What Bad Business Buzzwords Really Mean

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At the beginning of every year, business articles repurpose lists of the “Office jargon that should be left in the dust.” Problem is, these summaries don’t offer more useful alternatives. I mean, we’ve successfully excised “Synergy” from our daily conversations, but what’s supposed to fill the void?

With that in mind, here’s a list of 15 buzzwords that should be permanently sealed in the 2016 archives, along with suggestions for more down-to-earth replacements.


Buzzword: Double Down

Sample usage: “I’d like to Double Down on Kyle’s point about repositioning the Contact Form on our About page.”

What it really means: “I don’t have that much to add to this meeting, so I’ll use a hard-edged alliterative phrase with focused emotion to convey a bias for action.”

Say this instead: Agreed


Buzzword: Mission Critical

Sample usage: “I know we've been spending time developing our social selling personas, but looking ahead to Q2, CRM integration will be mission critical.”

What it really means: “When I was watching The Sum of All Fears on Netflix last night, I liked how the Chief of Staff rallied everybody together using military terminology. It made me think, you know, maybe CRM integration isn't so different from an international political crisis.”

Say this instead: Important

Buzzword: Pivot

Sample usage: “Looking at the data, live event revenue in Knoxville just doesn’t offset the cost. Let’s pivot to digital.”

What it really means: “When I was in high school, I was an alternate to the varsity basketball team. One thing I learned is that when you stop dribbling, you only get to move one foot around. It’s called your pivot foot. Know what I mean?”

Say this instead: Adjust our Plan 

Buzzword: To [Someone’s] Point

Sample usage:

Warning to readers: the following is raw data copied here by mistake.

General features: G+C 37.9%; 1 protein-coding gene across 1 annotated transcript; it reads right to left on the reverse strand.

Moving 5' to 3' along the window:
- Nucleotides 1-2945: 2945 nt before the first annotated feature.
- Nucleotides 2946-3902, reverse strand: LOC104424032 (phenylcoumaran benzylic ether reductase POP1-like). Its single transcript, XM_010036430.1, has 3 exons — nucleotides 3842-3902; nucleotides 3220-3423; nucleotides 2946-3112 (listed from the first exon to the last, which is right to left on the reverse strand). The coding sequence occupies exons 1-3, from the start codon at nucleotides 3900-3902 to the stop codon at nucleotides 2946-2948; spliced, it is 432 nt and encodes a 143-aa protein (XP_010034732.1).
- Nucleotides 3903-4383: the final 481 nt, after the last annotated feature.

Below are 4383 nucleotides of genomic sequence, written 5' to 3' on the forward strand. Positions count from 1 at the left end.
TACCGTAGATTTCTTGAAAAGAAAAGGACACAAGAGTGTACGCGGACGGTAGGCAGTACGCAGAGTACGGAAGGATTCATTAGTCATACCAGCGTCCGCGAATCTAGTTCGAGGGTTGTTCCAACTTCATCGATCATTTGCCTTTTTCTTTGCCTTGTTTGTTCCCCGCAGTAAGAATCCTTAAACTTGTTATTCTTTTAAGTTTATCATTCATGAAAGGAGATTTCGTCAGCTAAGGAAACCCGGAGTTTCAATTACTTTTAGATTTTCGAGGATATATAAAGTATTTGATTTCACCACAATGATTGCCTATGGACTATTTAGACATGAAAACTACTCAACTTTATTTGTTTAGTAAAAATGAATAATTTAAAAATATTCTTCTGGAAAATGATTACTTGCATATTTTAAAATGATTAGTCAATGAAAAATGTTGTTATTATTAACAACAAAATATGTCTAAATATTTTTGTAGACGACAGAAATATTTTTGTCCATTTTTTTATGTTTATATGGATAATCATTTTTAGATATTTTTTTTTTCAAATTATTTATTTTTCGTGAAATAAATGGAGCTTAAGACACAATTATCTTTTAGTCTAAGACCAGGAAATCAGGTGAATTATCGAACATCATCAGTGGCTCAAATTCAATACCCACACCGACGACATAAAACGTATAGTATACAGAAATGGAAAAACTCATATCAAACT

Ed: “If we don’t leave at 4, we’ll miss the flight.”

Don: “Yeah, to Ed’s point, let’s wrap at 4 to make the flight on time.”

What it really means: “I honestly have nothing to add.”

Say this instead: Yup


Buzzword: Run it up the Flagpole

Sample usage: “In theory, it might be redundant to use a mass email to ask customers if we email them too often, but let’s run it up the flagpole and see what happens.”

What it really means: “I’d rather half-test your idea than talk about it for literally one more second. Plus, if it tanks, I’m absolved of any guilt by association.”

Say this instead: Test it out

Buzzword: Thought Leader

Sample usage: “During your onboarding, you’ll meet Cal, our internal thought leader for leading-edge megatrends. When you click Like on his posts, it boosts your visibility on LinkedIn.”

What it really means: “We’re lazy thinkers.”

Say this instead: Expert


Buzzword: Best of Breed

Sample usage: “When it comes to lead gen, our automated marketing software is best of breed.

What it really means: “People call me a cat guy but I’m really more of a cat and dog guy. If you own a pet, I’ll knit you a swipe card cozy with their name in all caps. It just has to be under nine letters or else it takes-up two lines.”

Say this instead: Best in Class

Buzzword: On the Go Forward